A physicist explains to an English professor how he time-traveled William Shakespeare into the present day. So goes the plot of Isaac Asimov's short, sharp "The Immortal Bard" in which Bill Shakespeare has the following to say how much over-intellectualizing, masturbatory nonsense had been written about his plays in 500 years:
'God ha' mercy! What cannot be racked from words in five centuries? One could wring, methinks, a flood from a damp clout!'That bit almost immediately popped to mind when I saw that Time Magazine's Michael Grunwald had written (and then apologized for) an amazingly ugly Tweet about someone dropping a drone on Julian Assange which, as Charles Pierce notes, Michael Grunwald managed:
...not only to disgrace almost 400 years of American journalism, but also to give Assange yet another reason to wax righteously paranoid. Neither of these is exactly a public service.It came to mind once Mr. Grunwald's id-droppings hit the Twitter because that at that moment it became inevitable that we would be treated to another pants-shitting, hair-on-fire essay from David Sirota in which something small is immediately widened out into an all-encompassing indictment of the depravity of all journalists (with the exception of David Sirota and a couple of David Sirota's friends) dating back to Josephus.
Cue Mr. Sirota wringing a flood from a damp Tweet in 3...2...1...
Grunwald vs. Greenwald: Who’s the “activist” journalist, now?
A "mainstream" reporter calls for the murder of a public figure, but somehow his "journalist" bona fides are intactAnd so forth.
Likewise, it is yet more proof that the nonchalant blood lust that pervades the National Security State also exists inside the establishment media...And so on.
But, then, journalists hating on journalism and political reporters worshiping state-sponsored violence is no big reveal anymore. In that sense, Grunwald’s morbid fantasy is notable primarily because...And so forth.
What is more revelatory is what the context of the Grunwald episode says about the intensifying debate over who is and who is not a true “journalist,” and...After which Glenn Greenwald's most loyal Igor assembles a few comments and one stupid question into a broad-based conspiracy by "the most pro-establishment media voices" to drive Mr. Greenwald out of the profession, thus bringing us at last to the real subject of the article:
In response to Greenwald’s scoops, the most pro-establishment media voices have insinuated that because Greenwald has previously stated opinions on issues like government secrecy, militarism and surveillance, he should be treated as something less than a journalist — or even as a full-on criminal.Golly! That sounds pretty serious. So serious, in fact that the casual reader might breeze right though Mr. Sirota's thin bill of particulars without ever realizing that when Mr. Sirota writes this --
Likewise, Carl Bernstein said of Greenwald that a “reporter has no business making” a “non-reportorial statement.”-- Carl Bernstein is not, in fact, making some general statement of Mainstream Reporter Dogma about reporters and non-reportorial statements, bit is instead is referring to his reaction to this one, specific statement made by Glenn Greenwald:
"The U.S. government should be on its knees every day begging that nothing happen to Snowden, because if something does happen to him, all the information will be revealed and it could be its worst nightmare."Nor would the casual reader ever glean from Mr. Sirota's account that Carl Bernstein's full statement was this:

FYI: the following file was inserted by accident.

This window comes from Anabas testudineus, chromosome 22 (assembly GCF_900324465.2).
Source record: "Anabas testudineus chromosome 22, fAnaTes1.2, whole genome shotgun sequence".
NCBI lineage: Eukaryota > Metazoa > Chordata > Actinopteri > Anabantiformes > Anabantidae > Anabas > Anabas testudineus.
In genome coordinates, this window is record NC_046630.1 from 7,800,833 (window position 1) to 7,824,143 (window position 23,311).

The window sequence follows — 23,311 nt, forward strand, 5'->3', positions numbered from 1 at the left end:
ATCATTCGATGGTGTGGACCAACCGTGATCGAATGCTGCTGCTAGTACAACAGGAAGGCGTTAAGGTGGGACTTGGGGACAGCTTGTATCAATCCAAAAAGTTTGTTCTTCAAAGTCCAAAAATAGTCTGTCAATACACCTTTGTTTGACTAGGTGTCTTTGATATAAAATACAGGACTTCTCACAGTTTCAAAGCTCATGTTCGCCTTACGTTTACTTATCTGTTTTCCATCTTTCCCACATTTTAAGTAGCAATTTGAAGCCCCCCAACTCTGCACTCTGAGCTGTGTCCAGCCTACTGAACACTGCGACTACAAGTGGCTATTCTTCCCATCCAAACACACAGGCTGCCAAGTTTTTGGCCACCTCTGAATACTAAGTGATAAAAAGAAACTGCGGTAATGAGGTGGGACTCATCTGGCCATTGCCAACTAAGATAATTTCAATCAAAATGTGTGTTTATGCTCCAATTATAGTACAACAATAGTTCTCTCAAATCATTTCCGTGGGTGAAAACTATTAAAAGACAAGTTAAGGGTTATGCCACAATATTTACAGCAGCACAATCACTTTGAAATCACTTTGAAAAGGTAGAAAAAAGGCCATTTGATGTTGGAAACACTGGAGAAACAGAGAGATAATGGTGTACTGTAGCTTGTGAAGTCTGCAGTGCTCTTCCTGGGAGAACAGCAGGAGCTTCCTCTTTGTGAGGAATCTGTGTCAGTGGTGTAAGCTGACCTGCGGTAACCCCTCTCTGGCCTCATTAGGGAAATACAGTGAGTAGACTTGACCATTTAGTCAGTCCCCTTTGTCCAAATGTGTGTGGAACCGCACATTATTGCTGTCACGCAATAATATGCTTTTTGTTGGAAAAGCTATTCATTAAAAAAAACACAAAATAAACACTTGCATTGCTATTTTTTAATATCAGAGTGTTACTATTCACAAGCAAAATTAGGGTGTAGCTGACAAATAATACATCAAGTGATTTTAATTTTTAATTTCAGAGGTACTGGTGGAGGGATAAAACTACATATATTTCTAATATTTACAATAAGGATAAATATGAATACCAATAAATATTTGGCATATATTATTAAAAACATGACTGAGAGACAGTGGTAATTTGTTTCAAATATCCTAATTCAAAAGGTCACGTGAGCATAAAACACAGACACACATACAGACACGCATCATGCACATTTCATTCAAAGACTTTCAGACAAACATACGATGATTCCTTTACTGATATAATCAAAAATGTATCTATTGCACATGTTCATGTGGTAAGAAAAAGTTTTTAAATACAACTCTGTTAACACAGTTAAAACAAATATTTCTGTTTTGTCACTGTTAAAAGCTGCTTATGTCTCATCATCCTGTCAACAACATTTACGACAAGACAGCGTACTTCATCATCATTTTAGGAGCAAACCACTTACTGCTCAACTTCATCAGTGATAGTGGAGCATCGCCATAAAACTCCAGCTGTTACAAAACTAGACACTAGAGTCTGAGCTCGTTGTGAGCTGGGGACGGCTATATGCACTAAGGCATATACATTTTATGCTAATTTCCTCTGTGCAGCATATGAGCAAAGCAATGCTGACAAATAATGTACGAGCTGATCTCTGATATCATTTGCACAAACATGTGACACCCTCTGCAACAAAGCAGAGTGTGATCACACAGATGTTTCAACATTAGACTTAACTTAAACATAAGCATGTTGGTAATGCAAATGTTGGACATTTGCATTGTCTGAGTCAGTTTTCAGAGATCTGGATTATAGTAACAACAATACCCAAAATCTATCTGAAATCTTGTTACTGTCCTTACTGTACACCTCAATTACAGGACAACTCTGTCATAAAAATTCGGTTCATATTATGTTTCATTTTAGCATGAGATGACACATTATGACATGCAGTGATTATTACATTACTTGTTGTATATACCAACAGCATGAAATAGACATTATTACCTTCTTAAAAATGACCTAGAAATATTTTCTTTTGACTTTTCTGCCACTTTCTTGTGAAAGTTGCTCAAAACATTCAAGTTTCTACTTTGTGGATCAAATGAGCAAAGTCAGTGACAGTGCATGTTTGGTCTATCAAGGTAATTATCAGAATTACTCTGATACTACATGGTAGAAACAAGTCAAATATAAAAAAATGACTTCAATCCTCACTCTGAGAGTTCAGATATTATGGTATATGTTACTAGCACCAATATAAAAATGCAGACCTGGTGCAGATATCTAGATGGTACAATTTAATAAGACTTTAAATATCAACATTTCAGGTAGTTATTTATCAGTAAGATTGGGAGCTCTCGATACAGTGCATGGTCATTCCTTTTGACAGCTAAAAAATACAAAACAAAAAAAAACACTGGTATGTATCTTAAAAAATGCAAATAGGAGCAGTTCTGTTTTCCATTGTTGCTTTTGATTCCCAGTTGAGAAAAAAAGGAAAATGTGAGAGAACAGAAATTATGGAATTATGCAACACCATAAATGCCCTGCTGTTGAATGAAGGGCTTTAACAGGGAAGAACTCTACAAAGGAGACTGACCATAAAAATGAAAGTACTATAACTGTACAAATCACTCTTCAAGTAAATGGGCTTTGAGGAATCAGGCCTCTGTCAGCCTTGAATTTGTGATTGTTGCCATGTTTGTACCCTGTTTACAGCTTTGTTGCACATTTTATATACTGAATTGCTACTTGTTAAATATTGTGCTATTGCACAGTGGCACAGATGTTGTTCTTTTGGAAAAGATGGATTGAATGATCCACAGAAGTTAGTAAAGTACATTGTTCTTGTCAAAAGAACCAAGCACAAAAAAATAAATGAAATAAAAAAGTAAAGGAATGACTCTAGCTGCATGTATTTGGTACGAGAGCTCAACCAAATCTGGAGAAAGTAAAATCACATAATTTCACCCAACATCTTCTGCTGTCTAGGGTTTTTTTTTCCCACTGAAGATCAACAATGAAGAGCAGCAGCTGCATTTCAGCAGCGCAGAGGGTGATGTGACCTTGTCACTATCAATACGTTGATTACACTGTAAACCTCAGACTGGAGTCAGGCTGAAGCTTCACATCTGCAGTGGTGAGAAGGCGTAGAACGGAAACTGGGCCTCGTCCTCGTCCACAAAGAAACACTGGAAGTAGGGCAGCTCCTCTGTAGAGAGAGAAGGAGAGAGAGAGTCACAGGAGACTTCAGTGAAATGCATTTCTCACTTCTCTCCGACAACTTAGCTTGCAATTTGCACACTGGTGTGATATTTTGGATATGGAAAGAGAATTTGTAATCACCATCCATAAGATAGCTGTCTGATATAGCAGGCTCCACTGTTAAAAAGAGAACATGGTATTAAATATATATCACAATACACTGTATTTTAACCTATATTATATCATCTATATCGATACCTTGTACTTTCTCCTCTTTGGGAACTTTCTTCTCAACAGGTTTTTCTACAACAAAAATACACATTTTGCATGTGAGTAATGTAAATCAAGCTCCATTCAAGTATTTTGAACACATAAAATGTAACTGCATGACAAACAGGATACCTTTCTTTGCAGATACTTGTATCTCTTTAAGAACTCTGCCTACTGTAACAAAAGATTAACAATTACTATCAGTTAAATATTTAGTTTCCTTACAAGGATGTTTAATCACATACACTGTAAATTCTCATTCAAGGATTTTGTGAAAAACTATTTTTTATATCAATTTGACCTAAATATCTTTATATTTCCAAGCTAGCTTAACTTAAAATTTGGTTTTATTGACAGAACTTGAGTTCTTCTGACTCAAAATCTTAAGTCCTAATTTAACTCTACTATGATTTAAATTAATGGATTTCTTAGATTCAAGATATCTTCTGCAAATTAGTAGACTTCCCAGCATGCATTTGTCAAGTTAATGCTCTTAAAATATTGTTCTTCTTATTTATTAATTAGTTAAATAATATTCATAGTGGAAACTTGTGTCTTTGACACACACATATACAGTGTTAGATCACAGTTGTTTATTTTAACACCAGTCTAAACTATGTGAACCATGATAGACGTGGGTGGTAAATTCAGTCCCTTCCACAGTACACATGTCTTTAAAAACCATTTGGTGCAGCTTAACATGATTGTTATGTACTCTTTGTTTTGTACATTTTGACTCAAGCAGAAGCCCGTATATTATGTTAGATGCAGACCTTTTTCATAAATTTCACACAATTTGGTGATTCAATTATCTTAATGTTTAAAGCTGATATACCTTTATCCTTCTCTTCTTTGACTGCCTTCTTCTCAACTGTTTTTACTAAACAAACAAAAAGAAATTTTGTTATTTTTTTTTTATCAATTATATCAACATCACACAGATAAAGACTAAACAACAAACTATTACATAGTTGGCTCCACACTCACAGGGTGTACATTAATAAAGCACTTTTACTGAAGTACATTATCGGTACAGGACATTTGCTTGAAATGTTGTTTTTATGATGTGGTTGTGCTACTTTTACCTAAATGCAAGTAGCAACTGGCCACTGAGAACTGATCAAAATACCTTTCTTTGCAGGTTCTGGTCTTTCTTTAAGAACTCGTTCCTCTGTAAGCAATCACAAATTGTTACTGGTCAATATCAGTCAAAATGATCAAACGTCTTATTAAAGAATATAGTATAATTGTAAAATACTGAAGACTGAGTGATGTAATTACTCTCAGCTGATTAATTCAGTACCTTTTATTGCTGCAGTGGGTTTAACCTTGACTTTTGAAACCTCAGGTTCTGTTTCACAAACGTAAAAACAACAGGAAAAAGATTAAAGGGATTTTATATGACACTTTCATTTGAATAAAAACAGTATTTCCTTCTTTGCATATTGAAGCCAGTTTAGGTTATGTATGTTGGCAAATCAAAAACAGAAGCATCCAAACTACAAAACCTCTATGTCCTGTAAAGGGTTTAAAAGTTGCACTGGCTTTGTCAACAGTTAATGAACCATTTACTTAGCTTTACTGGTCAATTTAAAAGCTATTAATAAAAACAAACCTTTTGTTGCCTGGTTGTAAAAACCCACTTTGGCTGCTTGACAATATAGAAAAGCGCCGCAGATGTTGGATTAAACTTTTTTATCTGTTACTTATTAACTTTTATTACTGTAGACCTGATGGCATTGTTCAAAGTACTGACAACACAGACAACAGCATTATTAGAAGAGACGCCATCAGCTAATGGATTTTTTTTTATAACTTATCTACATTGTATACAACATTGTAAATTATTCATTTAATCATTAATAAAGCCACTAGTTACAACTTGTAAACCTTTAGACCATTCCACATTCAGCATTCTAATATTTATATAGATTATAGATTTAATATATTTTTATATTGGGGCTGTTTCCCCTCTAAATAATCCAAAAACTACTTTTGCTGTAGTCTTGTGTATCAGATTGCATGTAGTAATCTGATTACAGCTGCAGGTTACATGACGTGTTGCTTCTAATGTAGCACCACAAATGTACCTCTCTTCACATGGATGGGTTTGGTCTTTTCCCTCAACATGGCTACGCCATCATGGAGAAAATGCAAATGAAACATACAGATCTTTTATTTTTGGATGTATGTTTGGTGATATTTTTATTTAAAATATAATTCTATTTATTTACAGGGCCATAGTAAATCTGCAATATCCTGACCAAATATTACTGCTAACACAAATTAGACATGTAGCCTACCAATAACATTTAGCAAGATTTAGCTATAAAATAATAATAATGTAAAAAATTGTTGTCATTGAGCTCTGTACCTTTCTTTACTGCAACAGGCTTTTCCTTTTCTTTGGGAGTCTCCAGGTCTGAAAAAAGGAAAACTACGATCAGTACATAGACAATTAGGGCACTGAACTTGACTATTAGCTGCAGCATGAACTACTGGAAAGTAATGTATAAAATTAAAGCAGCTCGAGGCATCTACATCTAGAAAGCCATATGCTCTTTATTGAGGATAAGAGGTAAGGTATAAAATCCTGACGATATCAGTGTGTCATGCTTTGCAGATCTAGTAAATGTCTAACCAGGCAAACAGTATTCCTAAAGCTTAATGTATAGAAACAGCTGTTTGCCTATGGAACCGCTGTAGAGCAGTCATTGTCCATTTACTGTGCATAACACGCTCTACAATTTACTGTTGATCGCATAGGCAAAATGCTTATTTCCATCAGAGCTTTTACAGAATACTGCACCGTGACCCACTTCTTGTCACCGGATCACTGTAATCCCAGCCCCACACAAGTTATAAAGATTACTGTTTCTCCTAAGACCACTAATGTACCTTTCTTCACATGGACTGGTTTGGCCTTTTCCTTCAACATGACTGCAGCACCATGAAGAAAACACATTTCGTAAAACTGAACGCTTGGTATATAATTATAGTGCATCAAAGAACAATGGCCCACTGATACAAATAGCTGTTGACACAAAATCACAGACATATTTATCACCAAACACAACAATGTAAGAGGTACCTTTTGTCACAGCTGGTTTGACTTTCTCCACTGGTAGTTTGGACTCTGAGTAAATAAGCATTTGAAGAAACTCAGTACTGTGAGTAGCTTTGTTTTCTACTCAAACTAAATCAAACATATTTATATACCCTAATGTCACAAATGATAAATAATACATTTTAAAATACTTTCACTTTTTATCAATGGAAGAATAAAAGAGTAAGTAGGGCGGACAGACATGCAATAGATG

"With all my regard for The Guardian, which is considerable... that's an awful statement, and the tone in which he made it," the former Washington Post reporter said. "It's one thing to say that Mr. Snowden possesses some information that could be harmful, and that could be part of the calculation that everybody makes here. It's another to make that kind of an aggressive, non-reportorial statement [that] a reporter has no business making."
"There are, at the same time, precautions... that Snowden has taken in terms of secreting some information in various places that definitely would disclose more things -- some of which might or might not be inimical to the interests of the United States," he continued. "But that statement by that reporter is out of line."Nor would the casual reader ever divine from Mr. Sirota's account that Mr. Greenwald's response to Mr. Bernstein (after making sure to first personally insult him) was that he never said any such thing. That it was all "wildly distorted" (in the sense that it was a verbatim quote of what he actually said.)
But such fussy distinctions would interfere with Mr. Sirota gathering up one more Establishment Bad Guy to pile on top of his tirade, and so out they go.
Where were we?
Oh yes, I remember. Transforming molehills into the front range of the Rocky Mountains and then setting them on fire:
So which is it? Does having an opinion disqualify one from being a journalist? Or can you have an opinion and still retain the coveted “journalist” status and protections?And so forth:
WikiLeaks and Greenwald hold pro-transparency opinions. Because those kind of opinions do not serve the corporate and government establishment, those establishments work to marginalize them by treating them and those connected to them as non-journalists...And of course the Mulligatawny wouldn't taste like mama used to make without at least a dollop of !Bradley!Manning!:
Consider how the legal wrangling in the Bradley Manning case shows a government that is trying to narrow the definition of journalist on ideological grounds.
And this, our life,
exempt from public haunt,
finds tongues in trees,
books in the running brooks,
sermons in stones,
and Salon article fodder in everything.